Are rangefinding binoculars the right tool for you? Read more about how this technology can reduce bulkiness, movement and wasted time when Mr. Heavy Horns steps into view.


Tagged under Read 3107 times Last modified on September 6, 2017
Bill Miller

Since age 11, Bill Miller knew he wanted to experience outdoor adventures and share them with others. He wanted to be an outdoor writer. In the decades since, he has lived and continues living his dream.

His first job out of school with North American Hunter magazine lasted 28 years and included roles as editor, author, TV host and producer, scriptwriter, spokesperson, editorial and content strategist, executive, hunting and firearms blogger, and probably best known as Executive Director of the 900,000-member North American Hunting Club. Today, Bill continues many of these pursuits in his own enterprise, Bill Miller Outdoors.

He travels widely enjoying adventures back home in Wisconsin and Minnesota as well as on five continents. He shared his adventures on national networks hosing and producing shows for NBC Sports, Versus, Outdoor Channel, Wild TV, Sportsman Channel and others. He appeared on ESPN for 13 season on "Shoot More, Shoot More Often."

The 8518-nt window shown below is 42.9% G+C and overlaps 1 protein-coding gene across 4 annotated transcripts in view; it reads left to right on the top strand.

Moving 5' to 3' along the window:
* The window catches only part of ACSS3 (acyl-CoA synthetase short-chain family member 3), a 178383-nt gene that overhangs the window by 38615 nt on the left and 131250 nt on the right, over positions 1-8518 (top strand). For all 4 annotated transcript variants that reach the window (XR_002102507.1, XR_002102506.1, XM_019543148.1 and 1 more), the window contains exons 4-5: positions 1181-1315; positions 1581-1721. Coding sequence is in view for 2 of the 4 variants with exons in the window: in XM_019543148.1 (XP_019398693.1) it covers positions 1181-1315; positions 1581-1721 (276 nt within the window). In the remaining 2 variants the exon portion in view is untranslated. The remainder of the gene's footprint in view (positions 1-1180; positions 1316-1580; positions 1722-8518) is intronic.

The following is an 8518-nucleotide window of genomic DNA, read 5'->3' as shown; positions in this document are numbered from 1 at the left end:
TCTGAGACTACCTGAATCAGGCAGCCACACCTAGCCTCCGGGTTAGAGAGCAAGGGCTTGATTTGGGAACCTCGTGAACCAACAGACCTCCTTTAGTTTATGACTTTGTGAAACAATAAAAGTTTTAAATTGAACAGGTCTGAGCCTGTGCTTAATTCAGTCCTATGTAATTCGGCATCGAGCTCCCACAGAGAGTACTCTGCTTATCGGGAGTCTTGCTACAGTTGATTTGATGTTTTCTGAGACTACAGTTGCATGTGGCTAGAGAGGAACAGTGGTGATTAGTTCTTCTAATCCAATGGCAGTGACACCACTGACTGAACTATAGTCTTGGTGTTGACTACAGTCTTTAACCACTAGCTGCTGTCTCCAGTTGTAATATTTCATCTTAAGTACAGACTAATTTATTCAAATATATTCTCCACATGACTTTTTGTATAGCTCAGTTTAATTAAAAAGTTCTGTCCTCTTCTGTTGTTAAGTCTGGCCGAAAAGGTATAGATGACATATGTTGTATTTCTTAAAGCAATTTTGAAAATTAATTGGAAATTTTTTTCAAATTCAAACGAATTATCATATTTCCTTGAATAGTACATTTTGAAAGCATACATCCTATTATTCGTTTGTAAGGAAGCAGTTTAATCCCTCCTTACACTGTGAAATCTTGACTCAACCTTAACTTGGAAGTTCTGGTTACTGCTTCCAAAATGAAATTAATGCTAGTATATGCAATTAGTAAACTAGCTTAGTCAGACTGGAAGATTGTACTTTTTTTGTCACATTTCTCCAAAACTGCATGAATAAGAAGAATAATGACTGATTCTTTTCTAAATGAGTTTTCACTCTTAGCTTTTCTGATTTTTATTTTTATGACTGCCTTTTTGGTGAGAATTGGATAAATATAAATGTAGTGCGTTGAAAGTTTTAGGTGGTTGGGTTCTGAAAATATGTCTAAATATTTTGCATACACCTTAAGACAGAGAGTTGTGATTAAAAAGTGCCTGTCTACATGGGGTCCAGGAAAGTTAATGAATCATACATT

Bill is a cornerstone member of the Professional Outdoor Media Association serving as a director, past president and chairman. He also sits on the board of directors of the Hunting Heritage Trust.

In 2012, Bill joined Bass Pro Shops pro staffer Brenda Valentine on the Armed Forces Entertainment Outdoor Legends Tour to Afghanistan to entertain mena and women serving in the military -- in his words, " was the greatest honor in my career and a life changing experience.

His latest venture is a new book, "Reflections Under the Big Pine" he co-authored and published with K.J. Houtman.